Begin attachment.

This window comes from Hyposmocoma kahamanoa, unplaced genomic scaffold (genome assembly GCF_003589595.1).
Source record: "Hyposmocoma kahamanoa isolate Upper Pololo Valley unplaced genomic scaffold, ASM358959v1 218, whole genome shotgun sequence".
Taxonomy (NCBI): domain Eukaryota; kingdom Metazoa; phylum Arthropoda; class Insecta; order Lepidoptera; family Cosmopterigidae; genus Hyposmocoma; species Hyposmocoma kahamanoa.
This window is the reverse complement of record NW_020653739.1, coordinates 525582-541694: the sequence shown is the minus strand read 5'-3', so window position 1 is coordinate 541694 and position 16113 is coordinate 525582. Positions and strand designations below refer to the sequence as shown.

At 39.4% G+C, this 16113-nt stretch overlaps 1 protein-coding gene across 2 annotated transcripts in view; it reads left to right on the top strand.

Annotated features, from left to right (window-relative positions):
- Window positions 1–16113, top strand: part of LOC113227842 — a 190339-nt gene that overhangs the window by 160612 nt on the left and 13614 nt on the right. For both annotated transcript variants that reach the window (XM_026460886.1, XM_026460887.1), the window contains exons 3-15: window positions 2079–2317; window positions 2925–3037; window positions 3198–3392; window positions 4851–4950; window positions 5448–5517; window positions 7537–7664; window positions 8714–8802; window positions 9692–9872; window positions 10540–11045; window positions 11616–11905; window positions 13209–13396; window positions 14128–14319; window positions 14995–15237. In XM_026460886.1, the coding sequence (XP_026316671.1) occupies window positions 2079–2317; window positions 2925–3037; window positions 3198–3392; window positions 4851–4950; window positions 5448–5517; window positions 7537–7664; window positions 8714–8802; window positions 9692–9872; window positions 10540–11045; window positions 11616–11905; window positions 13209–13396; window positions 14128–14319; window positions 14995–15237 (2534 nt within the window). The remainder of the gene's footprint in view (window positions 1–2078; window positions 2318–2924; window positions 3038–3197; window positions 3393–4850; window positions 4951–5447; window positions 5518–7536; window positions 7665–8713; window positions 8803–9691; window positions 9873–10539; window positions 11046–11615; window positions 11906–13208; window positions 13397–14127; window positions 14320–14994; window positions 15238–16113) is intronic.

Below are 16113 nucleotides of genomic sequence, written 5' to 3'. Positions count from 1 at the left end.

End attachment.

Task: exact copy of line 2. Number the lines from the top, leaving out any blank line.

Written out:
Source record: "Hyposmocoma kahamanoa isolate Upper Pololo Valley unplaced genomic scaffold, ASM358959v1 218, whole genome shotgun sequence".